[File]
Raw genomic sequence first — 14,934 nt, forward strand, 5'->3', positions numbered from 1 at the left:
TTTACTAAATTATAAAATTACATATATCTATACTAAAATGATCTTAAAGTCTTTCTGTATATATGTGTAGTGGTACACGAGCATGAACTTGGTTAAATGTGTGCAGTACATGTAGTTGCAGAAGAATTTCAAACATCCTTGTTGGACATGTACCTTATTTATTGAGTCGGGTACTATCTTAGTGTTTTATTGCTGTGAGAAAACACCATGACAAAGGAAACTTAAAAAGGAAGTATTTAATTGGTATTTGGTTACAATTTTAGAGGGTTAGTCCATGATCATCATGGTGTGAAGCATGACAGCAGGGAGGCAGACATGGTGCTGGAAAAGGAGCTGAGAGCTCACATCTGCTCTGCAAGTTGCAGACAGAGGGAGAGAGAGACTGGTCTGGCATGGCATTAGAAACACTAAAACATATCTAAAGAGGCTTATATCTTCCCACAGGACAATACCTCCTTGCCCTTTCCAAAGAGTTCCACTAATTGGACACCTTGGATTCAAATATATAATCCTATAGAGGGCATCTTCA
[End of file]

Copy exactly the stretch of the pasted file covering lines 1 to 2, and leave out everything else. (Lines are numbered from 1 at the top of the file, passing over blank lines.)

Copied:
Raw genomic sequence first — 14,934 nt, forward strand, 5'->3', positions numbered from 1 at the left:
TTTACTAAATTATAAAATTACATATATCTATACTAAAATGATCTTAAAGTCTTTCTGTATATATGTGTAGTGGTACACGAGCATGAACTTGGTTAAATGTGTGCAGTACATGTAGTTGCAGAAGAATTTCAAACATCCTTGTTGGACATGTACCTTATTTATTGAGTCGGGTACTATCTTAGTGTTTTATTGCTGTGAGAAAACACCATGACAAAGGAAACTTAAAAAGGAAGTATTTAATTGGTATTTGGTTACAATTTTAGAGGGTTAGTCCATGATCATCATGGTGTGAAGCATGACAGCAGGGAGGCAGACATGGTGCTGGAAAAGGAGCTGAGAGCTCACATCTGCTCTGCAAGTTGCAGACAGAGGGAGAGAGAGACTGGTCTGGCATGGCATTAGAAACACTAAAACATATCTAAAGAGGCTTATATCTTCCCACAGGACAATACCTCCTTGCCCTTTCCAAAGAGTTCCACTAATTGGACACCTTGGATTCAAATATATAATCCTATAGAGGGCATCTTCA